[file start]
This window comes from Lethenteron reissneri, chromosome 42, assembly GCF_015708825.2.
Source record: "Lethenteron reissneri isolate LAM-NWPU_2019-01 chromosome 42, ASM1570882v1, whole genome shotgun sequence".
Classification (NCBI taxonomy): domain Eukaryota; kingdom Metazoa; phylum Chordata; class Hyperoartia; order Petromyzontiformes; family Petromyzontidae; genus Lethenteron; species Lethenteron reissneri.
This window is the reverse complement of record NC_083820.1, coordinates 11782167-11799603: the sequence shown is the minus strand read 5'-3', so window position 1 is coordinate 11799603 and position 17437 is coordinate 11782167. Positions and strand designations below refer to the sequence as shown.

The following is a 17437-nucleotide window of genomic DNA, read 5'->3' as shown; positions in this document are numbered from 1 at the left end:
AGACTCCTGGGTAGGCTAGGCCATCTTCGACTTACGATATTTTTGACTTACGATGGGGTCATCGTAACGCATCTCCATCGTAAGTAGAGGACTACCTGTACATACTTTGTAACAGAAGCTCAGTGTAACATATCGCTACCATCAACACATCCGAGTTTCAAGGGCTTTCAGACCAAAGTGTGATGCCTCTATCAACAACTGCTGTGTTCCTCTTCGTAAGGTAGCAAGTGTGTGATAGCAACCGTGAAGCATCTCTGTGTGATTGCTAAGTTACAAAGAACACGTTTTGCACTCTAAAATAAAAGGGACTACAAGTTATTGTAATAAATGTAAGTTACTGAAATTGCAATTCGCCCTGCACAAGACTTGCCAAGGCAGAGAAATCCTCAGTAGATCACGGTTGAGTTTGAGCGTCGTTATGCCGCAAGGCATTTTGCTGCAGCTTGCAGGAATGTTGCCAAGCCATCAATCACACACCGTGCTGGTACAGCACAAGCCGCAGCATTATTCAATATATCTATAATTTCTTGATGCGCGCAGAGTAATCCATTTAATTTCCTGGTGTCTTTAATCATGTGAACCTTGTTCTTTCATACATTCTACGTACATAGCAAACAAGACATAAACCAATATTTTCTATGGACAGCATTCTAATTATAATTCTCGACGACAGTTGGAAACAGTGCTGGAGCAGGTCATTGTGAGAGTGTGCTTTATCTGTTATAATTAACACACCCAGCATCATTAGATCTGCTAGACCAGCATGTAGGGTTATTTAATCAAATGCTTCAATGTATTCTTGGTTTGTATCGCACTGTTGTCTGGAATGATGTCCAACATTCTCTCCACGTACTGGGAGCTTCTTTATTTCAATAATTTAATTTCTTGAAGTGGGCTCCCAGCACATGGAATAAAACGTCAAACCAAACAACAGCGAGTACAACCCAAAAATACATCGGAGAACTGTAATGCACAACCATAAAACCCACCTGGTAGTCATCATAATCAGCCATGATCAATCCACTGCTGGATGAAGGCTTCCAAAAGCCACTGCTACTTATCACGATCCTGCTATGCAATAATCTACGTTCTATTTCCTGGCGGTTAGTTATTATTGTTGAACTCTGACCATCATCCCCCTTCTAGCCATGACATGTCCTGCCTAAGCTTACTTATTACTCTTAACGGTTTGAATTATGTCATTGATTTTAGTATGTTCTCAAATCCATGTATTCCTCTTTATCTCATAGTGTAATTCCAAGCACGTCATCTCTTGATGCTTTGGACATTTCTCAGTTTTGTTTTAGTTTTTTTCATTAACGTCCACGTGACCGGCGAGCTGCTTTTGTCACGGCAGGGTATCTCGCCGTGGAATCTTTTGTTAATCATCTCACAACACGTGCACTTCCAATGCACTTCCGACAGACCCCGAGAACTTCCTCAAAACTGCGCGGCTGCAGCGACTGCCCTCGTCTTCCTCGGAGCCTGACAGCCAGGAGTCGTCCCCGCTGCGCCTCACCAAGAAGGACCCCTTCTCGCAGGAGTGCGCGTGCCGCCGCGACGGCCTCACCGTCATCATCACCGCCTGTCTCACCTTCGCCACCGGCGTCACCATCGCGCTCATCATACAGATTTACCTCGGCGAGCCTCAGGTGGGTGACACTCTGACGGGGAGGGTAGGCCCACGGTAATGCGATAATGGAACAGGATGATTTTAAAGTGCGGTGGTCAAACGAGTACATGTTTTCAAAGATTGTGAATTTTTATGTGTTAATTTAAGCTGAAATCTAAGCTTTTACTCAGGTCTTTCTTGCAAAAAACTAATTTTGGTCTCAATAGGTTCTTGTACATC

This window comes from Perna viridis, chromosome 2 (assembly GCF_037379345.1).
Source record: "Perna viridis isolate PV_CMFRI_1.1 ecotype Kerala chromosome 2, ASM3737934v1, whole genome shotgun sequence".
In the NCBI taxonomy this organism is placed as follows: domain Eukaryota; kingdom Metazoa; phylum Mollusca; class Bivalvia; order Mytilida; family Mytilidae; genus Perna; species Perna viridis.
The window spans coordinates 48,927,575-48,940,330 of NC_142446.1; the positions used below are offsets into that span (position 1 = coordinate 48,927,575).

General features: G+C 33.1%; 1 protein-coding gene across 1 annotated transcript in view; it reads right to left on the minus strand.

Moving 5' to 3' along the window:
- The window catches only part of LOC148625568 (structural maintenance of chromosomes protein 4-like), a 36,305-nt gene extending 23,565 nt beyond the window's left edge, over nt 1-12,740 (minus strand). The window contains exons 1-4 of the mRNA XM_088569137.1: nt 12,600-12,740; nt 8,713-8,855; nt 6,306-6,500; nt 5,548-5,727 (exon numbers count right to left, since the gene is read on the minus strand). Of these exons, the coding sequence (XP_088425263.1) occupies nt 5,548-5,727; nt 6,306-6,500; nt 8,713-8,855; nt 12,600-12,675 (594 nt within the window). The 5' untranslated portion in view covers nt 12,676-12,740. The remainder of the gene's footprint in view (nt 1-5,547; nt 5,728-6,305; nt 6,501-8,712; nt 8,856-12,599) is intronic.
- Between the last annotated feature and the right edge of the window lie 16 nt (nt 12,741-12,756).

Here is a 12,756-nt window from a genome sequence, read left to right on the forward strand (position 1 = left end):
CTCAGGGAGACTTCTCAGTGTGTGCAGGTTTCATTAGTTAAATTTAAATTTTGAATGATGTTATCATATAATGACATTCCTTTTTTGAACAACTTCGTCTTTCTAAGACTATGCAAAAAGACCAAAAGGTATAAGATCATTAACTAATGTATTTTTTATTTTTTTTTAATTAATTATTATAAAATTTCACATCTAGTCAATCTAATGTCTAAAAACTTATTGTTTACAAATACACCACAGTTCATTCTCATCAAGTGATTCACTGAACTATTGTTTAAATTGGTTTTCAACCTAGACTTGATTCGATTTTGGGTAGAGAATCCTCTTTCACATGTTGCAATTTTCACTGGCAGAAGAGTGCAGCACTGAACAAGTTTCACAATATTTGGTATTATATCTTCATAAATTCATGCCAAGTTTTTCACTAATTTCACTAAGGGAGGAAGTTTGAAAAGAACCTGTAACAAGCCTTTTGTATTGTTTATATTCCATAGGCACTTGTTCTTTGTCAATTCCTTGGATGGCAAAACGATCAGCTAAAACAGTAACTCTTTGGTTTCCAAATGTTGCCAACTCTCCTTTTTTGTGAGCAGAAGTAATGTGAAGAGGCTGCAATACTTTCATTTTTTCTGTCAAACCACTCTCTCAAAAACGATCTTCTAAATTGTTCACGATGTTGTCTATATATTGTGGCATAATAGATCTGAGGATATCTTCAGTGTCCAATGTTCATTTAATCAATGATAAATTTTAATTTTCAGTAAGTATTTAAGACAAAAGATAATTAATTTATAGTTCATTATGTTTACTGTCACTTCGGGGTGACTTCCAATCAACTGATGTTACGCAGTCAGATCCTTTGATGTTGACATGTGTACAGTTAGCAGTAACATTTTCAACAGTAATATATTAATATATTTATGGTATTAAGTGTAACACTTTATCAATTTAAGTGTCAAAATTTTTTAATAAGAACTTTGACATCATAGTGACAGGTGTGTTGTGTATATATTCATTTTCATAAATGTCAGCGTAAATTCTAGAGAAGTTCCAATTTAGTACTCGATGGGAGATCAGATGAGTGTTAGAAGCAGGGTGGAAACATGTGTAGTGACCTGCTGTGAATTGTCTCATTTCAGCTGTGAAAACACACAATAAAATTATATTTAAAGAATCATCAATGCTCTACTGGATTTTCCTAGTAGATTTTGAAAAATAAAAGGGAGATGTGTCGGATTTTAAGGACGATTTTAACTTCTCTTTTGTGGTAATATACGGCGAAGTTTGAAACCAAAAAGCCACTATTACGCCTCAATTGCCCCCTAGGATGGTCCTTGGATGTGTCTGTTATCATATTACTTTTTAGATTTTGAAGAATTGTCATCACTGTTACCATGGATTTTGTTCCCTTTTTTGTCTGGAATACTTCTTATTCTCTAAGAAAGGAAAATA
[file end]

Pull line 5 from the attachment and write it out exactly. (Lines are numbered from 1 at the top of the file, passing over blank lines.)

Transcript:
The following is a 17437-nucleotide window of genomic DNA, read 5'->3' as shown; positions in this document are numbered from 1 at the left end: